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Beauty is Pain - Horrifying Beauty Practices Throughout History

By Edited Dec 11, 2013 6 2

They say beauty is pain, but this saying isn't a recent adoption. Plucking the hair from one's eyebrows and chemical peels that burn away a layer of skin for a smooth face seem like a tiny pin prick compared to some of the things women have done throughout history to look beautiful. Some of these practices are downright barbaric, but the fashion of the time demanded that old timey fashionistas conform or be ostracized from their social circles. Today is not so different in that respect, but those who constantly demand to be in the fashion should be glad there is no need to bind their feet or crack their rib cages.

Warning: Some images may be disturbing.

corsets

Corsets

Today, corsets are seen as classical and a quick way to look slimmer. In the 19th century they were essentially used the same way, to make the tummy look slim, the hips look big, and give the bosom a healthy lift. While many women used them properly, like any beauty practice some women abused them to the point of disfigurement and death. By tying them as tight as they possibly could the corset, which was made from whale bones at the time, could crack rib cages, collapse lungs, prevent breathing, and rearranged internal organs permanently from overuse. Some women tied them so tight that they fainted frequently from only being able to take shallow breaths. This interestingly enough gave way to placing fainting couches in the women's restroom, a trend that has stuck around to this day.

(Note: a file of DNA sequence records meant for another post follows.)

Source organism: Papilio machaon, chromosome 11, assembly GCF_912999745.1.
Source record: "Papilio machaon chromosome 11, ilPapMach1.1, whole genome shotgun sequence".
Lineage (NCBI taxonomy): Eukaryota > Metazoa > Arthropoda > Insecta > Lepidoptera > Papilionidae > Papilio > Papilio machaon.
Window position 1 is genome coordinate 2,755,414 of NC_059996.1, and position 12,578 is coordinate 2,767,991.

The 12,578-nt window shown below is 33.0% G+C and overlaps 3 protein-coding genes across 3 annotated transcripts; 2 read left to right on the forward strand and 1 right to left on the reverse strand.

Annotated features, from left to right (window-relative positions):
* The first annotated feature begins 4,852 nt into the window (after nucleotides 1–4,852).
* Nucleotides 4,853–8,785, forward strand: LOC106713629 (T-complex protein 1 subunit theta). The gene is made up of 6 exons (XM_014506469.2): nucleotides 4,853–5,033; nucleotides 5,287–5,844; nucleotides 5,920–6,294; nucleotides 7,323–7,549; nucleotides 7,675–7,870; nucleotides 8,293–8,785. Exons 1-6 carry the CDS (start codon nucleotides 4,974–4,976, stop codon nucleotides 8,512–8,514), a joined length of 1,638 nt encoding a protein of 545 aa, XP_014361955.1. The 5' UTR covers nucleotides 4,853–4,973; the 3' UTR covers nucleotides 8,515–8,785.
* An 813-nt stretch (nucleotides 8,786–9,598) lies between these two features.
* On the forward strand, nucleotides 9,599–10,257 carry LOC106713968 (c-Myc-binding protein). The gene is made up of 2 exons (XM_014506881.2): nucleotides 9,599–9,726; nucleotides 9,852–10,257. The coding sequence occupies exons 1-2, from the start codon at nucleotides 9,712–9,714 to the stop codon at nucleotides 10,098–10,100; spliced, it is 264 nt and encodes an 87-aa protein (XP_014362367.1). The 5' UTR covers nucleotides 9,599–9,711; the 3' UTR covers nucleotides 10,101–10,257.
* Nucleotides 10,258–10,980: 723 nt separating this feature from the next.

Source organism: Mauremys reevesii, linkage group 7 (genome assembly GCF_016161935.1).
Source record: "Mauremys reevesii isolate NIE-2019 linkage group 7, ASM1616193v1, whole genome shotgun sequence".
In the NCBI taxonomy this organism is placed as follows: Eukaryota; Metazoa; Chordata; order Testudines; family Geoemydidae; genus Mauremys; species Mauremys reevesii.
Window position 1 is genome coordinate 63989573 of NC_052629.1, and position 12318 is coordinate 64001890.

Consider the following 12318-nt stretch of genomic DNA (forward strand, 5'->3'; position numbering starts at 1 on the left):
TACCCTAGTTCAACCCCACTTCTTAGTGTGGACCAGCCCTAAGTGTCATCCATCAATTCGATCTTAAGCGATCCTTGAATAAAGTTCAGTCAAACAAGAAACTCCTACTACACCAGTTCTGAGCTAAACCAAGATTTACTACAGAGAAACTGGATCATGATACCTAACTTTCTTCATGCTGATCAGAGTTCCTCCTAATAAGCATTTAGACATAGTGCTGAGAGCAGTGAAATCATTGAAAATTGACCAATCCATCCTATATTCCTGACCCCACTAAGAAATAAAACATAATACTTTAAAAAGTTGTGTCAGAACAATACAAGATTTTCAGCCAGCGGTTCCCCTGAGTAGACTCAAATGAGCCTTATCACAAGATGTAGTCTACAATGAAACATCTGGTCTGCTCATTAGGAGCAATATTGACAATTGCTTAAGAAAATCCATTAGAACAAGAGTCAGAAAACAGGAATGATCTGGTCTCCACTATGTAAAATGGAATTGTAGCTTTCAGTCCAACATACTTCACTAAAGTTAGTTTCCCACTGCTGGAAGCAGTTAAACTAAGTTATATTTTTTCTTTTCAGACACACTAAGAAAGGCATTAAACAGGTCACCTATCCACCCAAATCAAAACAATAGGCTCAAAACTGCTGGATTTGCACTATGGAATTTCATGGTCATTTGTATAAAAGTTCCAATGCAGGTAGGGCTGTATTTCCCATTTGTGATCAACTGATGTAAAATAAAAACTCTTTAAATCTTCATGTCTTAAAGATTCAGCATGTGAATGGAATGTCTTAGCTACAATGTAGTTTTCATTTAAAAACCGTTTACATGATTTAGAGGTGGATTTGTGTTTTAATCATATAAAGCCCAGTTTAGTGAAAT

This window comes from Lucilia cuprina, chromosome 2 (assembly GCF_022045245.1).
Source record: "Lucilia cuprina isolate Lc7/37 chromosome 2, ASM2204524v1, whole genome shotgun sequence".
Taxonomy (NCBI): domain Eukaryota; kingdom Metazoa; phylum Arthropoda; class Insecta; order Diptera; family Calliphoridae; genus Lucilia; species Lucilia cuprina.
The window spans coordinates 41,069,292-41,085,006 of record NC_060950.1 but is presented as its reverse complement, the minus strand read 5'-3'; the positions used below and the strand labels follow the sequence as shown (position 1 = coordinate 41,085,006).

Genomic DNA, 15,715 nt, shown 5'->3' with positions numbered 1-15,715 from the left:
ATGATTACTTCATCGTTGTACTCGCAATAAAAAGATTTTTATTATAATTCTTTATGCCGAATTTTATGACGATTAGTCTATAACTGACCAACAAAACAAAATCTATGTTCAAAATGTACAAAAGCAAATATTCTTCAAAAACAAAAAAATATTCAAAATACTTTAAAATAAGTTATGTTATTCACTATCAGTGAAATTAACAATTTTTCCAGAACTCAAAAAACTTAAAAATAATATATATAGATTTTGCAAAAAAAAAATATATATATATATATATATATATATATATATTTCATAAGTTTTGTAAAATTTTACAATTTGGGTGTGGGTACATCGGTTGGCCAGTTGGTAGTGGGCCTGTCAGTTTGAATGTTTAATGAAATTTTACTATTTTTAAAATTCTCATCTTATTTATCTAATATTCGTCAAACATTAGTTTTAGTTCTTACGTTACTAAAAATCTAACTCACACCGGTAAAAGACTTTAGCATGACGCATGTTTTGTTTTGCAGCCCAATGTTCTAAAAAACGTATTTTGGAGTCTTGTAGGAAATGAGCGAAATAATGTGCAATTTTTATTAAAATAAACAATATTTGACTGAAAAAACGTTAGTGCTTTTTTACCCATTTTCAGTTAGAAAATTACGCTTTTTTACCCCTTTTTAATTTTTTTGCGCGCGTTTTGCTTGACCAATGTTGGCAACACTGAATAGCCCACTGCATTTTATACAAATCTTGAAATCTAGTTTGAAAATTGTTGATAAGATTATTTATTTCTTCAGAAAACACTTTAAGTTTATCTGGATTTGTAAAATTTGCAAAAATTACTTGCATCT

Too bad the practice of using corsets fell out of style, though. I don't know how men today fall in love with women with their lungs all hanging out in the proper position.

lead face powder

Face Powder Made From Lead

The 1700s were a gross time. People had the worst possible hygiene in the world as they believed that taking a bath removed the protective layer from the skin and made them vulnerable to germs. Since catching a common cold back then was usually a death sentence, much of the aristocracy avoided bathing. However, the fashion back then was to have pale and fair skin, tans were for the laborers in the fields. The problem was, even if they stayed out of the sun, the dirt on their face prevented pale skin from showing through.[3]

So what did the rich and powerful do? They covered their face in white powder…made from lead. They thought it was great stuff back then. It was cheap, it coated well and had a silky finish. Of course, there are those nasty side effects of insanity, paralysis, and complete system shut down. Not to mention the lead turned their actual faces terrifying shades of grey and black.

foot binding

Foot Binding

Foot binding started in China around the 10th century as a way for women to attract husbands. After all, husbands love tiny feet on a woman, especially when it cripples them so they cannot run away. Foot binding is the practice of breaking a baby girls toes and tying them under the foot as tight as possible. This was referred to as turning a girl's foot into a "golden lotus."[2] Of course, this extremely painful practice was only for the wealthiest women in China. Her wobbly, slow walk told everyone else she was too good to work.

This practice went on until 1949 where the Communist did rich Chinese women a huge favor by making work a virtue. Since one can't very well work with your broken deformed toes tucked under one's foot, it had to be stopped.

Belladonna in the Eyes